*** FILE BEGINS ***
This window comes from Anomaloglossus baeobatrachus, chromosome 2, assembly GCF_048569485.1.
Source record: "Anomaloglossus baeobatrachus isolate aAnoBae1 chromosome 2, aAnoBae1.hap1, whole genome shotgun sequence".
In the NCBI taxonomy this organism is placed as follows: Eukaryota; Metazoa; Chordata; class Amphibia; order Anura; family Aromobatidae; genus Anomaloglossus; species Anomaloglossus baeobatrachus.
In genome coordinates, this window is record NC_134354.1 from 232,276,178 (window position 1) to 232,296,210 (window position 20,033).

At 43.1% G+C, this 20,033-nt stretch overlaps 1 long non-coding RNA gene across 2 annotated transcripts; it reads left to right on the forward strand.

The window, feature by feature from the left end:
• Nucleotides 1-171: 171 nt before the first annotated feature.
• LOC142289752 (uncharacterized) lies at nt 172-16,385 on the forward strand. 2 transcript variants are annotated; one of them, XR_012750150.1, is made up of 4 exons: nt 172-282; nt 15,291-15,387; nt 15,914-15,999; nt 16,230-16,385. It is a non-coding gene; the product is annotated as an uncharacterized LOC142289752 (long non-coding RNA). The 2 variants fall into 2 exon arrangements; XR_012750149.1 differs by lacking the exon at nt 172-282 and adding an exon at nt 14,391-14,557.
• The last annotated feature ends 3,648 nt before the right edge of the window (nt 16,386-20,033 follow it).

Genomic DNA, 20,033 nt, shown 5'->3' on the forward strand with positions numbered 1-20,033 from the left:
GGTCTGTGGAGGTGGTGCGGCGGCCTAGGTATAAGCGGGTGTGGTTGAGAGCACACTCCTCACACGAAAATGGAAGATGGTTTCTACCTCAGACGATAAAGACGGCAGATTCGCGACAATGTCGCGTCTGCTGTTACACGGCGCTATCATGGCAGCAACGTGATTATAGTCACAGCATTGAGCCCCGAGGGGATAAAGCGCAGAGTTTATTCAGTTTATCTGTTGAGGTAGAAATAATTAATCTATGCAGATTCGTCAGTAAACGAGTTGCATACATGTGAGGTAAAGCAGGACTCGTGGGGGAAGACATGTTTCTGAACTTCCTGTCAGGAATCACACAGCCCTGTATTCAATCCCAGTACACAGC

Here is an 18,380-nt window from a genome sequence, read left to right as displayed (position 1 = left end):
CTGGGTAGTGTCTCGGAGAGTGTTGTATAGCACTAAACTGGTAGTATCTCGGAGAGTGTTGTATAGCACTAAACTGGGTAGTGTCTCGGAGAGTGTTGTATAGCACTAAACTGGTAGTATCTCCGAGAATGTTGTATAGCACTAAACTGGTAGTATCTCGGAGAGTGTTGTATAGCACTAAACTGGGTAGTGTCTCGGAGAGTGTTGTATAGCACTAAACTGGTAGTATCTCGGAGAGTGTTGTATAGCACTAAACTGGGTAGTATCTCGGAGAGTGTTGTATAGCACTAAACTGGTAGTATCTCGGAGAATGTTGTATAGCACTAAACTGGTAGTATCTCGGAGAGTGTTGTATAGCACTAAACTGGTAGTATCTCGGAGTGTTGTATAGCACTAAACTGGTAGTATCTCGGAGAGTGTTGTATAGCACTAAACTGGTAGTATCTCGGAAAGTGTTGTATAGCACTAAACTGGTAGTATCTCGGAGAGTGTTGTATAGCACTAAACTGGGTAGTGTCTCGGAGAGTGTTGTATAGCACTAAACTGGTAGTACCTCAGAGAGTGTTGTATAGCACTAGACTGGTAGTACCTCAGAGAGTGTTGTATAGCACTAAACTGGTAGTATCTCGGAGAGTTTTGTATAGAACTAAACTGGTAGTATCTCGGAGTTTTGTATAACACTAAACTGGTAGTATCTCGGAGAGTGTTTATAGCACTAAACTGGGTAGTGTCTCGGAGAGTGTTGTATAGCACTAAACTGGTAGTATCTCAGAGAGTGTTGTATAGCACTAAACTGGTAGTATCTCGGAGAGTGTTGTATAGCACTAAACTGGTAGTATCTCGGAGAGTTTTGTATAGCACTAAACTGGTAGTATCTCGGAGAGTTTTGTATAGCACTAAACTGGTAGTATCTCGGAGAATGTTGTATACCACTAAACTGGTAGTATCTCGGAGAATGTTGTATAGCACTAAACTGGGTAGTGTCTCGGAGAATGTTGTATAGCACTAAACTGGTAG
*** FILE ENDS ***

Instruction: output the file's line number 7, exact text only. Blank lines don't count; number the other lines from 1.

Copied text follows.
• Nucleotides 1-171: 171 nt before the first annotated feature.